'Should Be Ashamed': Boss Ripped for Heated Reply to Employee's Resignation

Members of a popular internet forum took aim at one boss after a former employee shared his aggressive response to their letter of resignation.

In a viral Reddit thread published on the subreddit "Antiwork," Redditor u/OminousAvocado (otherwise referred to as the original poster, or OP) posted a screenshot of their letter of resignation, as well as the reply email that confirmed their decision to resign in the first place.

At a time when Americans are quitting their jobs at a high rate and other countries are opting for shorter workweeks to give more work-life balance, the viral post titled, "Very much reaffirmed my decision to quit," has received more than 19,000 votes and 1,500 comments in the last day.

Letter of resignation
Redditors showed support for one graphic designer who shared their former boss's aggressive response to their letter of resignation. ijeab/iStock / Getty Images Plus

Explaining that they were hired as a graphic designer at a marketing agency, the original poster said their actual job responsibilities did not match the responsibilities they were initially promised, prompting them to search for employment opportunities elsewhere.

Upon securing another job, the original poster said they informed their boss of their immediate intention to quit and included a screenshot of their resignation within the viral post. It's not the only resignation to go viral, either.

"I was recently offered an in-person opportunity and have decided to move forward with that offer," OP added. "I cannot thank you enough for the opportunity and I am so sorry to leave with such short notice."

Despite the apology, the original poster's boss was incensed by their resignation and made their feelings clear in a scathing email response.

"Honestly, I'm not even sure what to say to you," he wrote. "You accepted our offer. You allowed yourself to be introduced to my team. And now this."

"This is extremely unprofessional of you and you should be ashamed of yourself," he added.

Issuing at least two weeks of notice before quitting a job has been customary and in many cases, expected, for nearly a century.

In fact, many jobs websites and online employment resources recommend that employees give employers two or more weeks before moving on to a new position at a different company.

However, there are no federal laws requiring workers to offer any notice before resigning, and in 2019, the Harvard Business Review asserted that mandatory notices of any length can be harmful to both employers and employees.

Labeling the two-week notice an "arbitrary and mostly American phenomenon that increasingly seems antiquated," HBR writer Robert Glazer said the practice is "contentious and expensive" and can unnecessarily extend transitionary periods.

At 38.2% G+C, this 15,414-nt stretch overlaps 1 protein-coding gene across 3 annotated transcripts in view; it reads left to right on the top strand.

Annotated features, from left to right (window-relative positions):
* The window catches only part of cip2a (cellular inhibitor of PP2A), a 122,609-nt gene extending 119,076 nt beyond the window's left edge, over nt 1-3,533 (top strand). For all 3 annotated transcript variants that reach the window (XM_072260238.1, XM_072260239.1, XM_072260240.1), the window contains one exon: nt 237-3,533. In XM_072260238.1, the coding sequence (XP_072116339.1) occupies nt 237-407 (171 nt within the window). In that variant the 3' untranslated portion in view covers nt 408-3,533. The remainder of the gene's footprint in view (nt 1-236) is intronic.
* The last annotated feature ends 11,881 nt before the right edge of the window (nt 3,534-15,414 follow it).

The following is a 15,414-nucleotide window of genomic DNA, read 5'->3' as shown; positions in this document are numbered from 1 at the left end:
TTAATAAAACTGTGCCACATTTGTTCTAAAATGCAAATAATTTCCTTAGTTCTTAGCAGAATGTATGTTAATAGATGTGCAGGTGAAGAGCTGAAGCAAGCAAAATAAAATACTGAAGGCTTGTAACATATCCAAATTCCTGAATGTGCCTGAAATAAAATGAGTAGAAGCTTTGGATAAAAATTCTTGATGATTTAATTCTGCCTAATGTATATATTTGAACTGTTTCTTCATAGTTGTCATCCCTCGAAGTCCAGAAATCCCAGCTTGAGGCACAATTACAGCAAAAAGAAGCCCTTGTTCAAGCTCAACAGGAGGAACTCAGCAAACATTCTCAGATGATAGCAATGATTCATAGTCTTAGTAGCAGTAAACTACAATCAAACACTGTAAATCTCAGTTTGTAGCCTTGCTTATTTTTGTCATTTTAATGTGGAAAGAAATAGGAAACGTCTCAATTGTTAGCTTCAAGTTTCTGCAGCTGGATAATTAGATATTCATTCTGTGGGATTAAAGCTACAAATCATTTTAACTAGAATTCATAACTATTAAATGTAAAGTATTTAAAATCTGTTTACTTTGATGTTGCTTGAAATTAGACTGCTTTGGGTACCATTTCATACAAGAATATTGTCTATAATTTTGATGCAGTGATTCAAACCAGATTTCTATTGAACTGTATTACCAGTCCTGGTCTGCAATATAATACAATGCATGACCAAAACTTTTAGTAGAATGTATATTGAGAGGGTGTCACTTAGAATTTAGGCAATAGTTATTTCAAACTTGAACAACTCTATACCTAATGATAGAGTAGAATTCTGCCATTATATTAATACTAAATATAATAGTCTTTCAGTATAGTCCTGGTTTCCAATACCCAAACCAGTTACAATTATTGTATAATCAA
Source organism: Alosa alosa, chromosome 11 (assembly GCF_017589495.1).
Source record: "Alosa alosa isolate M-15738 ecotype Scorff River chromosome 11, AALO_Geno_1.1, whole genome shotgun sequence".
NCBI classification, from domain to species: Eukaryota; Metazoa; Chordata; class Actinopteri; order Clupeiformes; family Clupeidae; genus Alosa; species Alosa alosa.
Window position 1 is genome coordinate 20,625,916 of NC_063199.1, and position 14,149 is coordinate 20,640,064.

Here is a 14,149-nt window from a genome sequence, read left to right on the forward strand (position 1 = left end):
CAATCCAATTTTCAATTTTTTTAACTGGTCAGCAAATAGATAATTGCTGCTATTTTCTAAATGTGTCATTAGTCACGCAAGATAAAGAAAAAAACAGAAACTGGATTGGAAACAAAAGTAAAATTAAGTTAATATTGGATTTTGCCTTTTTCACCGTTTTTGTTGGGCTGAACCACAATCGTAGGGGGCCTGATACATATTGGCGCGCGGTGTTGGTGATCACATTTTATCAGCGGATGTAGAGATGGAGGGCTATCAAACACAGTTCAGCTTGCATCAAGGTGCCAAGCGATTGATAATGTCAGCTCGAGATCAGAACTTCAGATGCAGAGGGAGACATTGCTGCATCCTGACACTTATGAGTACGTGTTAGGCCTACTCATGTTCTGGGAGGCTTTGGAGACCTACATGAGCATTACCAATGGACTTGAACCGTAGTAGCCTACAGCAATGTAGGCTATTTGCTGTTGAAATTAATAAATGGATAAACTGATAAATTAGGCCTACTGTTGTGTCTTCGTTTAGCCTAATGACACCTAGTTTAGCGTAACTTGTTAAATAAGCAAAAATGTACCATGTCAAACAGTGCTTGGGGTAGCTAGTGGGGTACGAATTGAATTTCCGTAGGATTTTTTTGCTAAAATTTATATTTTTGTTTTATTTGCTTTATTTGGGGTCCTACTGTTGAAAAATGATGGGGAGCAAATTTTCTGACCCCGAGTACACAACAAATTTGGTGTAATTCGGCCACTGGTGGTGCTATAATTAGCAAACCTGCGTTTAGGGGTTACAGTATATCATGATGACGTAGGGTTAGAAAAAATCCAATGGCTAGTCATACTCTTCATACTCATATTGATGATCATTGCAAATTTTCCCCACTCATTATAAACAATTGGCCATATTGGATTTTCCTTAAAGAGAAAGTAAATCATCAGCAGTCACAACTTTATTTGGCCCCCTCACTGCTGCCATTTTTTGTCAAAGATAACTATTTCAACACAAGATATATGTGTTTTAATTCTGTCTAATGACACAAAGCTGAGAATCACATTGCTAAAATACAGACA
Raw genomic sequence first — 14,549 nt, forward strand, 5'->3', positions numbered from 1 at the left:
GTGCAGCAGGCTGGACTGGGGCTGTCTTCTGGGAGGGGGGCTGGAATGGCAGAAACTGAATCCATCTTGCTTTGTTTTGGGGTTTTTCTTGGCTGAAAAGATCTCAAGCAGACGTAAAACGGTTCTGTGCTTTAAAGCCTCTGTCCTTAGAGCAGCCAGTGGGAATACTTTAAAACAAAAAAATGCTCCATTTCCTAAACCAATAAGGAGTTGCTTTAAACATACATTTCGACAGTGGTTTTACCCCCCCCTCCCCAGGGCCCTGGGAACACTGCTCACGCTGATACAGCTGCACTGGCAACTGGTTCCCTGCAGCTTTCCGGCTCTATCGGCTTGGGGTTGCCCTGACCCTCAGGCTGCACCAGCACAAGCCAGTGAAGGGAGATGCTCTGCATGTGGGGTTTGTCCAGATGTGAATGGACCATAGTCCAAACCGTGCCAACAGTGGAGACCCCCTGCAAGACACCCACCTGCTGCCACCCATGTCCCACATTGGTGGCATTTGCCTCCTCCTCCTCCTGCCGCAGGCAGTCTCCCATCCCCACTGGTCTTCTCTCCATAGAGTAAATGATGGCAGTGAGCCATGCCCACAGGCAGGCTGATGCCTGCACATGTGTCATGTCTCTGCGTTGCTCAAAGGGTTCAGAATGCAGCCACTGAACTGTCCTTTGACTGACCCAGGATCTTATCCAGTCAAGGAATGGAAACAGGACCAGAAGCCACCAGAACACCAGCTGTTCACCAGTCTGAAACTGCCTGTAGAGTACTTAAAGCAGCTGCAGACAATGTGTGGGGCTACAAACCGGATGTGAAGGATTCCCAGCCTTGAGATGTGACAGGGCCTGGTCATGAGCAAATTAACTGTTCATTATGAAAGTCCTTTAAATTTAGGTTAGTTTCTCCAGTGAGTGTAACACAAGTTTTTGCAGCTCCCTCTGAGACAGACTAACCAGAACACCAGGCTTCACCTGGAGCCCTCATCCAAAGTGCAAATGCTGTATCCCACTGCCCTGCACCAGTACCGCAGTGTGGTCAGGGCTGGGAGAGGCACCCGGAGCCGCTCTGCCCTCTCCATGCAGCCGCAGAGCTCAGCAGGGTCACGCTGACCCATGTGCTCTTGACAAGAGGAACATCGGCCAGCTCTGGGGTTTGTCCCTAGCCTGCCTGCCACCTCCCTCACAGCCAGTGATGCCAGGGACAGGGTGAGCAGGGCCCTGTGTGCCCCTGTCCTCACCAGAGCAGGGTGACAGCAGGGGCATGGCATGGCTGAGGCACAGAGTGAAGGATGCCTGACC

"What often happens is that by the time someone gives their two weeks' notice, it's too late; they are mentally already out of the door and disengaged," Glazer wrote.

"Most managers who value open communication and want to develop trust with their employees would much rather have these honest discussions and try to resolve issues than have problems fester in secret, or have people on their team furtively looking for a new job during work hours and then giving two weeks' notice at an inopportune time," Glazer added.

Although, thanks to at-will employment laws in 49 of 50 states, both employers and employees have autonomy when it comes to separation.

"At-will employment refers to an employment agreement stating that employment is for an indefinite period of time and may be terminated either by employer and employee," according to the Cornell Legal Information Institute.

In a comment responding to the viral Reddit post, Redditor u/HisRoyalMajestyKingV pointed to at-will employment laws as justification for the original poster's abrupt resignation.

"OMG HOW DARE you take advantage of the 'at-will' laws that we would mercilessly use against you?!" they commented, sarcastically embodying OP's former employer.

"Oh the betrayal!" Redditor u/InevitableSandwich31 commented, also sarcastically.

"Didn't you know accepting a job offer was like adopting a child? How dare you desert your new family?!" they added. "The people who should be ashamed are the dumbf**ks trying to pull this emotional manipulation."

Unlike the original poster's former boss, Redditor u/Gnovakane argued that their quick resignation was absolutely professional and achieved the best end result for both employer and employee.

"Leaving ASAP instead of going through training for a couple weeks, taking up other staff members' time and then leaving was the height of professionalism," they commented.

"You cost him a few hours instead of weeks once you realized the job wasn't for you," they added.

Newsweek reached out to u/OminousAvocado for comment.